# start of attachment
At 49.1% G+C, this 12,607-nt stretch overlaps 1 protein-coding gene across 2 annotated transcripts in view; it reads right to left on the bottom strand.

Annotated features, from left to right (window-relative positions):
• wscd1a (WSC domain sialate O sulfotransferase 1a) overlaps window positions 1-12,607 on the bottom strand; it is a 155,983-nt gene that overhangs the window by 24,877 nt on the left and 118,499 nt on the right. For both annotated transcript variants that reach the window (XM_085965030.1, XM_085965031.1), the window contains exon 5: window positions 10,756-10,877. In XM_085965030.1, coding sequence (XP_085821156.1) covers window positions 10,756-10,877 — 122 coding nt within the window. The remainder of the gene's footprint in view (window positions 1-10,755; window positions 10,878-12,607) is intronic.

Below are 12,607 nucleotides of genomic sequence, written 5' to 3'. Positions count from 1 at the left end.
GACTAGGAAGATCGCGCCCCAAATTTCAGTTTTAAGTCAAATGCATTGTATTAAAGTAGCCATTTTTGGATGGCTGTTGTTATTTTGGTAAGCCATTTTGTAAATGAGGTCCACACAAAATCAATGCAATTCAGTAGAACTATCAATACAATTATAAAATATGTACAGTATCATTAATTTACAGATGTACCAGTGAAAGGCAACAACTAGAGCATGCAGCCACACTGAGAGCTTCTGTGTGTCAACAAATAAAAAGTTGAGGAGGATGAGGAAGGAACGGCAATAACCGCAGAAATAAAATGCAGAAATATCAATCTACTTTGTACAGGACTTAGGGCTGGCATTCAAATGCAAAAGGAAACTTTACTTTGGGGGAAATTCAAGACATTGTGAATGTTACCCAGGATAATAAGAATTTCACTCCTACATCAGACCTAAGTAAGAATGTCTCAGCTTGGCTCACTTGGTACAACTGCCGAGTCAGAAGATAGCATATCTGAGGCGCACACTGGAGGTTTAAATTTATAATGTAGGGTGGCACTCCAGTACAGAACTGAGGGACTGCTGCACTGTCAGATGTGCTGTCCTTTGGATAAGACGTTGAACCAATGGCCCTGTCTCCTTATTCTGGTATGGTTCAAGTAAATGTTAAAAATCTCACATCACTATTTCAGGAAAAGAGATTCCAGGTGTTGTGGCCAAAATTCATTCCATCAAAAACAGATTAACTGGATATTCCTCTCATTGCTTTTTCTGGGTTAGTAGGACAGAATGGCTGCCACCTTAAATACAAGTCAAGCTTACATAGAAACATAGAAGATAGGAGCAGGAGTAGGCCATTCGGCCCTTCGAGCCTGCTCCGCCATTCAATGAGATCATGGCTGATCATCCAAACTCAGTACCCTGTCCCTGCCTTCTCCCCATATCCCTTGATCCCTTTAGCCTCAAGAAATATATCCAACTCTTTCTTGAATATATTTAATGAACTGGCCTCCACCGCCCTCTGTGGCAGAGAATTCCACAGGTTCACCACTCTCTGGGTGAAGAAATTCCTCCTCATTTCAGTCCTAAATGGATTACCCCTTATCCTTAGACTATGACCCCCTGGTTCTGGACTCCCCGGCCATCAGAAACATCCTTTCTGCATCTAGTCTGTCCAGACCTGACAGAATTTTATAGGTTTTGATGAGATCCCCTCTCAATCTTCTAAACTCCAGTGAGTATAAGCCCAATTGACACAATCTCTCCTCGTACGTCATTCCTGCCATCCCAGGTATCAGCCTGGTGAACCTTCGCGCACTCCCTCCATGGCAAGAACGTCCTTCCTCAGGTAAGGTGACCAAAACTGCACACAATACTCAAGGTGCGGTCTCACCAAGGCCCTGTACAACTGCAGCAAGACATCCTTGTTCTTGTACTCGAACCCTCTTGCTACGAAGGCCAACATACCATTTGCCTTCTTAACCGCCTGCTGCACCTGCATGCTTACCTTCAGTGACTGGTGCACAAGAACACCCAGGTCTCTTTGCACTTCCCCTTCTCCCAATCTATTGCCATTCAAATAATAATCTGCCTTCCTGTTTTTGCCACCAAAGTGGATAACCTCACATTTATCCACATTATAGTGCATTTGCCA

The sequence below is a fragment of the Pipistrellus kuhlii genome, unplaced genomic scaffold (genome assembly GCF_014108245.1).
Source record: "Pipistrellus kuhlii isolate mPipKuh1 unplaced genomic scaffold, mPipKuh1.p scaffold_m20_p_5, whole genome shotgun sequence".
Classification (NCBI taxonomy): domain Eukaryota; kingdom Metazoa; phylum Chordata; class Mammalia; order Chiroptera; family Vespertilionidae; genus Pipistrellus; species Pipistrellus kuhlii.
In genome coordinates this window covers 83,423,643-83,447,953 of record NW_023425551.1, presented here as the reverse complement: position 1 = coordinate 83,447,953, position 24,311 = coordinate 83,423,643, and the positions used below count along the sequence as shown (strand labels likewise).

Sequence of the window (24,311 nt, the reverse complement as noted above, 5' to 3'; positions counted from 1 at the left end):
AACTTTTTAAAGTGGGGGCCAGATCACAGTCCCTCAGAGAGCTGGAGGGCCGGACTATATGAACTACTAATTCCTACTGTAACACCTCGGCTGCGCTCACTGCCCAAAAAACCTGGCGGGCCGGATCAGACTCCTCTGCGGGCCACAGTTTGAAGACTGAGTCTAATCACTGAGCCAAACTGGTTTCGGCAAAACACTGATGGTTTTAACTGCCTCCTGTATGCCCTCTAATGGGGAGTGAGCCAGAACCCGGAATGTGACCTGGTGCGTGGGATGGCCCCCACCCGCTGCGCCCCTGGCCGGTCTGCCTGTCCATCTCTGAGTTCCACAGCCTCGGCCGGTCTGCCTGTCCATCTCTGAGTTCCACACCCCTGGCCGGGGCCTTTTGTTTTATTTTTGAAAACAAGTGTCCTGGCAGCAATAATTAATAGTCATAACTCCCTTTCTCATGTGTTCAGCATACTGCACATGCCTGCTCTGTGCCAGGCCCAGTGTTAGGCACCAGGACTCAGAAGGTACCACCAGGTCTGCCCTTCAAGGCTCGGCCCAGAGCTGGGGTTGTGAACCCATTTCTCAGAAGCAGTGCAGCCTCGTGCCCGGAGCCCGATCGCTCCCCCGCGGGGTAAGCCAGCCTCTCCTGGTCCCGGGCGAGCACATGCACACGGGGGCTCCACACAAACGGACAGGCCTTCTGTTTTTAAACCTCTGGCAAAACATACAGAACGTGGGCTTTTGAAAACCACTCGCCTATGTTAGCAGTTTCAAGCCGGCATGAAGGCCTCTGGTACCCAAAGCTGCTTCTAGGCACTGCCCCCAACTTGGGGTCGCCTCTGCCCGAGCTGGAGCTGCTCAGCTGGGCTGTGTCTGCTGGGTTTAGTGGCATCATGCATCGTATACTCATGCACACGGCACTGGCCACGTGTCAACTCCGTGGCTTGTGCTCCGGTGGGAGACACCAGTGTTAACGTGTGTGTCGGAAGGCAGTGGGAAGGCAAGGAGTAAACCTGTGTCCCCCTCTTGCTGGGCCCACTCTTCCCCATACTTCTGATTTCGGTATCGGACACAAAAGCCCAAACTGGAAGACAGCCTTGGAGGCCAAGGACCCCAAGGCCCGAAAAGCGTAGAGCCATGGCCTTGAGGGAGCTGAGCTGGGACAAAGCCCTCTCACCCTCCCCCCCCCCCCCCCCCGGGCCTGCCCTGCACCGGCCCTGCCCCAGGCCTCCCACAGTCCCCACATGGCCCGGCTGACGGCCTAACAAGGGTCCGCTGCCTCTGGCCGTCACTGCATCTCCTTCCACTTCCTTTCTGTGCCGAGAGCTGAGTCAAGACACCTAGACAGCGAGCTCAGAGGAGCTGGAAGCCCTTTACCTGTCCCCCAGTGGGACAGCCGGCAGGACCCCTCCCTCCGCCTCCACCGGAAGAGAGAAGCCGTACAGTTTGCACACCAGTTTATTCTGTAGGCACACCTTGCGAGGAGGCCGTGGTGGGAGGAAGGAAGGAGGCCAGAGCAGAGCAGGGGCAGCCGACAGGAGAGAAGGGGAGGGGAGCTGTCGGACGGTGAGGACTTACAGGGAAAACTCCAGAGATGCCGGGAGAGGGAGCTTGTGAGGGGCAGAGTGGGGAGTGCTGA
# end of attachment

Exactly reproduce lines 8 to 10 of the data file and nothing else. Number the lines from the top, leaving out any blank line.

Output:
Classification (NCBI taxonomy): domain Eukaryota; kingdom Metazoa; phylum Chordata; class Mammalia; order Chiroptera; family Vespertilionidae; genus Pipistrellus; species Pipistrellus kuhlii.
In genome coordinates this window covers 83,423,643-83,447,953 of record NW_023425551.1, presented here as the reverse complement: position 1 = coordinate 83,447,953, position 24,311 = coordinate 83,423,643, and the positions used below count along the sequence as shown (strand labels likewise).

Sequence of the window (24,311 nt, the reverse complement as noted above, 5' to 3'; positions counted from 1 at the left end):